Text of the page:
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University of Massachusetts Amherst

University of Massachusetts Amherst

English Department

Concentrations


We have strong faculty interests across a spectrum of interrelated fields, including African American literature, Colonial, Post-Colonial, and Transnational studies, Native American studies, and popular culture. Graduate students also have the option of pursuing interdisciplinary work through the American Studies concentration. In addition, our Composition and Rhetoric Program provides cutting-edge opportunities in that area, while the Massachusetts Center for Interdisciplinary Renaissance Studies gives us a special strength in early modern studies. Underlying our activity in all these fields is a strong programmatic commitment to practical preparation for a profession in transition.






American Studies

American Studies is an interdisciplinary study of cultures in the United States. Required American Studies seminars are regularly supplemented by interdisciplinary courses. In addition to the several American literature and culture faculty who work with American Studies graduate students, affiliate faculty frequently come from history, anthropology, communications, theater, journalism, legal studies, psychology, art history, and music. Also available to graduate students in American Studies is the Five College Crossroads in the Study of the America (CISA), and, for those interested in arts and culture, Historic Deerfield and the Northampton Historical Society. For more information about the American Studies concentration, please consult the American Studies Home Page.



Composition and Rhetoric

At the University of Massachusetts, Amherst, graduate students in English wanting to specialize in Composition Studies have available to them a rich array of resources: a distinguished faculty, a nationally-known first-year writing program, a well-established Writing across the Curriculum program, and a computer equipped writing facility. Students can take courses in composition theory, rhetorical theory, writing and emerging technologies, voice in writing, research methods, and literary studies. These courses complement the Department’s extensive graduate offerings in literary and cultural studies, creative writing, and American Studies. For more information about the concentration in Composition and Rhetoric, please visit the Composition and Rhetoric page.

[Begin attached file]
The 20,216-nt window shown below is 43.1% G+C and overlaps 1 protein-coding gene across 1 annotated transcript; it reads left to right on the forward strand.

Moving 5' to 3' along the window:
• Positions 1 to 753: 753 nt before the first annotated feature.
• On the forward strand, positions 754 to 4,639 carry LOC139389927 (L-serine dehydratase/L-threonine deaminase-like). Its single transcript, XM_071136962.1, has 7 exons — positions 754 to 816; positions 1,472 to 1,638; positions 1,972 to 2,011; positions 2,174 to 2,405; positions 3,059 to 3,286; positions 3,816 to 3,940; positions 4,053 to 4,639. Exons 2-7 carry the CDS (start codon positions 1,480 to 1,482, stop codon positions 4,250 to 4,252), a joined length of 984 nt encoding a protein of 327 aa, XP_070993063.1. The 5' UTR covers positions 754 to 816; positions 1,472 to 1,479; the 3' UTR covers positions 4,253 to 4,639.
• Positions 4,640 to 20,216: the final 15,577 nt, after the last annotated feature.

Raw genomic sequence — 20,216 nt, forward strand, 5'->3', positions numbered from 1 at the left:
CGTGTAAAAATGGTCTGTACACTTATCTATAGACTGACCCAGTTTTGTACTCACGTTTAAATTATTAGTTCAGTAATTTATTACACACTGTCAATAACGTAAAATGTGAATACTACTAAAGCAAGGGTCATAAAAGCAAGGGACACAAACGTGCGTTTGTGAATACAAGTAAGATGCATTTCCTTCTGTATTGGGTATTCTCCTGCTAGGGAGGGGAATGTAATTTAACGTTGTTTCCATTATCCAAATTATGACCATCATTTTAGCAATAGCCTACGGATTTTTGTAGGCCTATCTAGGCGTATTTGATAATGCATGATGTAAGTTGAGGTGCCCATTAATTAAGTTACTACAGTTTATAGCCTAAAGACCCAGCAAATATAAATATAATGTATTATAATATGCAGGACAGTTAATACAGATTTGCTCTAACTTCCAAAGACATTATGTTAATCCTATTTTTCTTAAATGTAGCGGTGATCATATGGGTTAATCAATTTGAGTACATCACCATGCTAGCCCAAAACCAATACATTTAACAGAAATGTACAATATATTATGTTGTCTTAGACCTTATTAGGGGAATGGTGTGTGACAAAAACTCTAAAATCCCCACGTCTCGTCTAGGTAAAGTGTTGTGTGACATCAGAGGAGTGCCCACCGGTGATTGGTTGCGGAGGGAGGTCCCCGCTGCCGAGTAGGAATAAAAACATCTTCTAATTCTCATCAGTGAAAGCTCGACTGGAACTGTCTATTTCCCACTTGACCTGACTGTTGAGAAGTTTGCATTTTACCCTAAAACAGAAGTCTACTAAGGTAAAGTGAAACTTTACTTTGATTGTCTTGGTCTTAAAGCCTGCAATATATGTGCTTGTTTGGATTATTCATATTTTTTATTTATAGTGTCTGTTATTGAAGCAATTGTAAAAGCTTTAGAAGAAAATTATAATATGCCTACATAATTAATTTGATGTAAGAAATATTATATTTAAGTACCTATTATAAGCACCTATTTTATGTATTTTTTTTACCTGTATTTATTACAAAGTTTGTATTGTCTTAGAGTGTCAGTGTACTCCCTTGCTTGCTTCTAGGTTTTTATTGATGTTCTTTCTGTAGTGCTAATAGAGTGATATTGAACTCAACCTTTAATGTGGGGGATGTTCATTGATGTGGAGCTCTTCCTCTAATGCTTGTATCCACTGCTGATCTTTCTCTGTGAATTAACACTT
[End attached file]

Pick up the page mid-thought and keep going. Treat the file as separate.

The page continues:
Renaissance Center


Each term the Massachusetts Center for Interdisciplinary Renaissance Studies (Arthur Kinney, director), housed in the Daiken Estate at the University of Massachusetts, offers interdisciplinary courses involving the age of Shakespeare. In addition, the Center invites graduate students to participate in local and regional colloquia and international conferences held on campus, and to use the Center’s special collection of Renaissance materials (15,000 rare books and supplemental materials). All of these activities complement the course offerings in Renaissance English literature and culture offered by faculty in the English department and elsewhere in the University. For information about the Massachusetts Center for Renaissance Studies, please consult the home page of the Massachusetts Center for Interdisciplinary Renaissance Studies.